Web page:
In a region with about 8 months of summer and barely enough days of rain to provide the water needed for consumption by the local population, it is not unusual for the rabbis to call on the public to add special prayers for rain. On this issue, the secular seem to appreciate the efforts of the observant. When the rain finally does make its debut, the Israeli public reacts as if our national soccer team won the World Cup.
That being said, snow is a very exciting prospect for Israelis. It is pretty rare, only coming around for about one brief snow day every three years. Some holds on in the towns on mountain tops, like Jerusalem, Tzfat and the communities in Judea and Samaria.
The kids, of course, wait with great anticipation for the snow. Truth be told, it's not just the kids. When it does snow, Israelis from the seashore areas go on pilgrimages to the hills to see the phenomenon for themselves.
From the beginning of last week, the weatherman said that a big storm was on its way, but even with advance warning, it seems that Israel was not ready for what it was about to experience. Thursday brought cold and heavy rain all day. Kids stood by the windows for hours, examining the drops of rain to determine if they might really be snow in disguise. When it got late and the snow hadn't yet covered the ground, my little ones refused to go to sleep, in case the snow might fall and not wait for morning. I assured them that if the snow did show up during the night, it would still be there in the morning. At about that time, a bit of snow did begin falling, mixed with the cold rain. We all bundled up and went to sleep. In the middle of the night, I realized that the whole town was in total darkness. We had lost our connection to the main electrical grid.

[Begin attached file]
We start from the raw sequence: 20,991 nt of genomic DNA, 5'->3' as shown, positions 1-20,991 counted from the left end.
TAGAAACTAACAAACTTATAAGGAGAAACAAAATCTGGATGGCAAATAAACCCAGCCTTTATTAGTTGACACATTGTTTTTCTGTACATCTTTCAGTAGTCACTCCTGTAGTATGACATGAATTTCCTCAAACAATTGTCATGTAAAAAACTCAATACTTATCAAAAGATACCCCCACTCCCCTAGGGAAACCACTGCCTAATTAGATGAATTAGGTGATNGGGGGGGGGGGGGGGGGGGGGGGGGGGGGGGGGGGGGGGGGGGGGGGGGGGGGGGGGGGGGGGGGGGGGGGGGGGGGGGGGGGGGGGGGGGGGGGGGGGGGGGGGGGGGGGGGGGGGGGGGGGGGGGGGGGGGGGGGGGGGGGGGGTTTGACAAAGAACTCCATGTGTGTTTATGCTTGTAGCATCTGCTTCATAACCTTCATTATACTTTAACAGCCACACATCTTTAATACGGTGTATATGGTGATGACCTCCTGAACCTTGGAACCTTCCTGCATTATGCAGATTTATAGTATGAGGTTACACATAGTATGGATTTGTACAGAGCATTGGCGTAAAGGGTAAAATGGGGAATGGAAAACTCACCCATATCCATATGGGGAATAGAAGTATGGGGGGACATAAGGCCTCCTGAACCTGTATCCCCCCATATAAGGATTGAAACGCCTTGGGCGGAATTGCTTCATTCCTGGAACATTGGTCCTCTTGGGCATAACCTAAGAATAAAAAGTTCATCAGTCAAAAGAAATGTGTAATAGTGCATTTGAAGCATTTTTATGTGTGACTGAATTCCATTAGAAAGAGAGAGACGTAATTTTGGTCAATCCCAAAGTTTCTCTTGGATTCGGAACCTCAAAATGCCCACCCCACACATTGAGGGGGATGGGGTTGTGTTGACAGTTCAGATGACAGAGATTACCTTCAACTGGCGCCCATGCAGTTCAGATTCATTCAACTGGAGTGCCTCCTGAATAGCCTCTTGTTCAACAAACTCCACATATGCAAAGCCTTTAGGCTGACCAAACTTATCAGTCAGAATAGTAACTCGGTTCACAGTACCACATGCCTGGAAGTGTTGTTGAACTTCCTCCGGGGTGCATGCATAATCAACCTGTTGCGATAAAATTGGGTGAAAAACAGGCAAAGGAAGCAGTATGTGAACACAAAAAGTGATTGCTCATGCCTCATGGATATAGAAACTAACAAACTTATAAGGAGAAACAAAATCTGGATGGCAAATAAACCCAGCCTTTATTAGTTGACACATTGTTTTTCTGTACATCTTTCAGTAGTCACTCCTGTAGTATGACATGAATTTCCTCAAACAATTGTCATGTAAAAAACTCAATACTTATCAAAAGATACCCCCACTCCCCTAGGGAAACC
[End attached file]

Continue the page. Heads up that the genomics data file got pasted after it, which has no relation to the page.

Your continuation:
By Friday morning, the Shomron was covered in snow. Our electricity, phones and Internet were down. We got ready for Shabbat by cooking on the gas stove and using snow to keep our food cold. With no electricity to keep the refrigerator working, I collected some pots of snow to keep the fridge cold, too.
Hot water for showers before Shabbat was not available. We lit a lot of candles, had early Erev Shabbat services at the main synagogue with all of our neighbors who had chosen to stay home and not seek refuge with family or friends in the lower Tel Aviv region.
Our family had the Shabbat meal by candlelight, as the electric company had not succeeded in getting the lights back on before Shabbat. Later on that night, a generator was trucked in to provide for many but not all of the families in their homes, but we still had no street lights, no phone lines and no Internet.
Over Shabbat, our community was totally isolated. An army helicopter landed to evacuate a baby with pneumonia and a woman giving birth. Almost 50 members of our extended family gathered in our home to spend the day of Shabbat together and share the warmth. Nieces, nephews and in-laws were happy to know that everyone here was alright, but we all remained concerned for family members who live at more distant locations - on the hilltops of Itamar and elsewhere. They were totally cut off from all utilities and communication until Sunday morning. Our communities are still not back on the main electrical grid and our phone lines are still down.
On one hand, it is shocking to realize that a flash of bad weather can close down the entire region of Judea and Samaria and the capital, Jerusalem, for the better part of three days. But considering that the last time the region experienced such a bad storm was some 150 years ago, how well prepared can the authorities be?
We appreciate all of the workers from the electric company, the regional municipalities, the IDF and the emergency agencies who are working tirelessly around the clock, out in the thick of this harsh weather, to do their best to provide solutions for the people suffering. It is really amazing how Israel's society mobilizes to help in situations such as these.
In our town, we have a volunteer committee called "Tzachi", which takes upon itself to deal specifically with emergency situations within the community. With great efficiency, they managed to map out who was here and what type of assistance was required. A friend from outside the community volunteered his bulldozer to clear away snow and provide access to roads within the town.
Personally, as a dad, I am very proud of my son, Yair-Macabee who was sent with his IDF unit to Jerusalem in the thick of the storm and went knocking on doors from home to home, to make sure that civilians there had the basics to make it through this freezing cold weekend.